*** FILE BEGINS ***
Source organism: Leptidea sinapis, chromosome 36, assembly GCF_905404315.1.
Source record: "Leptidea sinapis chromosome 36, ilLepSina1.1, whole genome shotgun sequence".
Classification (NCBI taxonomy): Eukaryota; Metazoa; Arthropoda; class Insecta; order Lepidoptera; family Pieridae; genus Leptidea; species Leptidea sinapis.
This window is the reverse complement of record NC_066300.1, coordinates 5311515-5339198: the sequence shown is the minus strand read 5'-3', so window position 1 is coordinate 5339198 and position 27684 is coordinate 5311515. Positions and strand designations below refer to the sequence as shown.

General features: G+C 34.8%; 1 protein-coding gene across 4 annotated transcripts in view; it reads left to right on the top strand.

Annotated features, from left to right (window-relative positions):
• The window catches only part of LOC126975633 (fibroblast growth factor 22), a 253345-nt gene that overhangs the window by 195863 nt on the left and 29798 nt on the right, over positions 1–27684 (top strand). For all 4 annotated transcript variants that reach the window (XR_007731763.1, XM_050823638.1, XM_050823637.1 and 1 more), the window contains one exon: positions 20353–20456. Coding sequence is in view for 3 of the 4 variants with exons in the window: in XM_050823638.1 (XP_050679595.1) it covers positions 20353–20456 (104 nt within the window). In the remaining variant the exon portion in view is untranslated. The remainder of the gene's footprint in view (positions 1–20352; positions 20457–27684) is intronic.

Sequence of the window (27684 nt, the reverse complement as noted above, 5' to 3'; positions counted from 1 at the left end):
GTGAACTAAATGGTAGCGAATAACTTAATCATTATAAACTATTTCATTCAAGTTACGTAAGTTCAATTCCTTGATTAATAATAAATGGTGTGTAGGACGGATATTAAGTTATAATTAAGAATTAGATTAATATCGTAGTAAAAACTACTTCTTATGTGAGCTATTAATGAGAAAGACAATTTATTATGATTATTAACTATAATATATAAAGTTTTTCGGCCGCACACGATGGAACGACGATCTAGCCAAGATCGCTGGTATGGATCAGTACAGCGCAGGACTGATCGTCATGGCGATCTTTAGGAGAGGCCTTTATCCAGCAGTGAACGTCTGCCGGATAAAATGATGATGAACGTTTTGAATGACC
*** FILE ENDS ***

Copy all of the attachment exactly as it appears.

Source organism: Leptidea sinapis, chromosome 36, assembly GCF_905404315.1.
Source record: "Leptidea sinapis chromosome 36, ilLepSina1.1, whole genome shotgun sequence".
Classification (NCBI taxonomy): Eukaryota; Metazoa; Arthropoda; class Insecta; order Lepidoptera; family Pieridae; genus Leptidea; species Leptidea sinapis.
This window is the reverse complement of record NC_066300.1, coordinates 5311515-5339198: the sequence shown is the minus strand read 5'-3', so window position 1 is coordinate 5339198 and position 27684 is coordinate 5311515. Positions and strand designations below refer to the sequence as shown.

General features: G+C 34.8%; 1 protein-coding gene across 4 annotated transcripts in view; it reads left to right on the top strand.

Annotated features, from left to right (window-relative positions):
• The window catches only part of LOC126975633 (fibroblast growth factor 22), a 253345-nt gene that overhangs the window by 195863 nt on the left and 29798 nt on the right, over positions 1–27684 (top strand). For all 4 annotated transcript variants that reach the window (XR_007731763.1, XM_050823638.1, XM_050823637.1 and 1 more), the window contains one exon: positions 20353–20456. Coding sequence is in view for 3 of the 4 variants with exons in the window: in XM_050823638.1 (XP_050679595.1) it covers positions 20353–20456 (104 nt within the window). In the remaining variant the exon portion in view is untranslated. The remainder of the gene's footprint in view (positions 1–20352; positions 20457–27684) is intronic.

Sequence of the window (27684 nt, the reverse complement as noted above, 5' to 3'; positions counted from 1 at the left end):
GTGAACTAAATGGTAGCGAATAACTTAATCATTATAAACTATTTCATTCAAGTTACGTAAGTTCAATTCCTTGATTAATAATAAATGGTGTGTAGGACGGATATTAAGTTATAATTAAGAATTAGATTAATATCGTAGTAAAAACTACTTCTTATGTGAGCTATTAATGAGAAAGACAATTTATTATGATTATTAACTATAATATATAAAGTTTTTCGGCCGCACACGATGGAACGACGATCTAGCCAAGATCGCTGGTATGGATCAGTACAGCGCAGGACTGATCGTCATGGCGATCTTTAGGAGAGGCCTTTATCCAGCAGTGAACGTCTGCCGGATAAAATGATGATGAACGTTTTGAATGACC